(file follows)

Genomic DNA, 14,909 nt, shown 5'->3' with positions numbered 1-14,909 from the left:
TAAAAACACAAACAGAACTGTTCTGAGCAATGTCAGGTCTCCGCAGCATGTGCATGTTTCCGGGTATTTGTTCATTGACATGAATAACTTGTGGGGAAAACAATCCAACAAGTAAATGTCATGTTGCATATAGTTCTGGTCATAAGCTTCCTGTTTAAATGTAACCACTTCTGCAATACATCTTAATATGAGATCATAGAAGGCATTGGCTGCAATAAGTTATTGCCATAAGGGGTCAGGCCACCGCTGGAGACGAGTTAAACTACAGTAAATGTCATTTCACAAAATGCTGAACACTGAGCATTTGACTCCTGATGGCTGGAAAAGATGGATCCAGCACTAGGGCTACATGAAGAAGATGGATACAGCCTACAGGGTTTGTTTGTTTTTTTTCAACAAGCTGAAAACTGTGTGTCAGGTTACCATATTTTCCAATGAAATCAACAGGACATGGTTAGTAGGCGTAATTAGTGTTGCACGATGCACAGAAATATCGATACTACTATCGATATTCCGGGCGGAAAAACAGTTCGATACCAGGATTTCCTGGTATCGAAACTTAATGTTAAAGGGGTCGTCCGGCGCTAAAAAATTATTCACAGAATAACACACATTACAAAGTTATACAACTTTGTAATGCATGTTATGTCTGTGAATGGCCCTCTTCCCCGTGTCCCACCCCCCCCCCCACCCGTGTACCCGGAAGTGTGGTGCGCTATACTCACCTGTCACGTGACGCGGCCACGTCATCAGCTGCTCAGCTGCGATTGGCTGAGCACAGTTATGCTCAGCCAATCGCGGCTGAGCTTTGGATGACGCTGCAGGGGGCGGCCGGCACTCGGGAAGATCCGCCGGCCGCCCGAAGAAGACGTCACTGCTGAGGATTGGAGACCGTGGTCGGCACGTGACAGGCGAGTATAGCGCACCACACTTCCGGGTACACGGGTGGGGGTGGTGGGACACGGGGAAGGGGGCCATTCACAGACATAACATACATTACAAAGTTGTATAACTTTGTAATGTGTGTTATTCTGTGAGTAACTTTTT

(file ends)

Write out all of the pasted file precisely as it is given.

Genomic DNA, 14,909 nt, shown 5'->3' with positions numbered 1-14,909 from the left:
TAAAAACACAAACAGAACTGTTCTGAGCAATGTCAGGTCTCCGCAGCATGTGCATGTTTCCGGGTATTTGTTCATTGACATGAATAACTTGTGGGGAAAACAATCCAACAAGTAAATGTCATGTTGCATATAGTTCTGGTCATAAGCTTCCTGTTTAAATGTAACCACTTCTGCAATACATCTTAATATGAGATCATAGAAGGCATTGGCTGCAATAAGTTATTGCCATAAGGGGTCAGGCCACCGCTGGAGACGAGTTAAACTACAGTAAATGTCATTTCACAAAATGCTGAACACTGAGCATTTGACTCCTGATGGCTGGAAAAGATGGATCCAGCACTAGGGCTACATGAAGAAGATGGATACAGCCTACAGGGTTTGTTTGTTTTTTTTCAACAAGCTGAAAACTGTGTGTCAGGTTACCATATTTTCCAATGAAATCAACAGGACATGGTTAGTAGGCGTAATTAGTGTTGCACGATGCACAGAAATATCGATACTACTATCGATATTCCGGGCGGAAAAACAGTTCGATACCAGGATTTCCTGGTATCGAAACTTAATGTTAAAGGGGTCGTCCGGCGCTAAAAAATTATTCACAGAATAACACACATTACAAAGTTATACAACTTTGTAATGCATGTTATGTCTGTGAATGGCCCTCTTCCCCGTGTCCCACCCCCCCCCCCACCCGTGTACCCGGAAGTGTGGTGCGCTATACTCACCTGTCACGTGACGCGGCCACGTCATCAGCTGCTCAGCTGCGATTGGCTGAGCACAGTTATGCTCAGCCAATCGCGGCTGAGCTTTGGATGACGCTGCAGGGGGCGGCCGGCACTCGGGAAGATCCGCCGGCCGCCCGAAGAAGACGTCACTGCTGAGGATTGGAGACCGTGGTCGGCACGTGACAGGCGAGTATAGCGCACCACACTTCCGGGTACACGGGTGGGGGTGGTGGGACACGGGGAAGGGGGCCATTCACAGACATAACATACATTACAAAGTTGTATAACTTTGTAATGTGTGTTATTCTGTGAGTAACTTTTT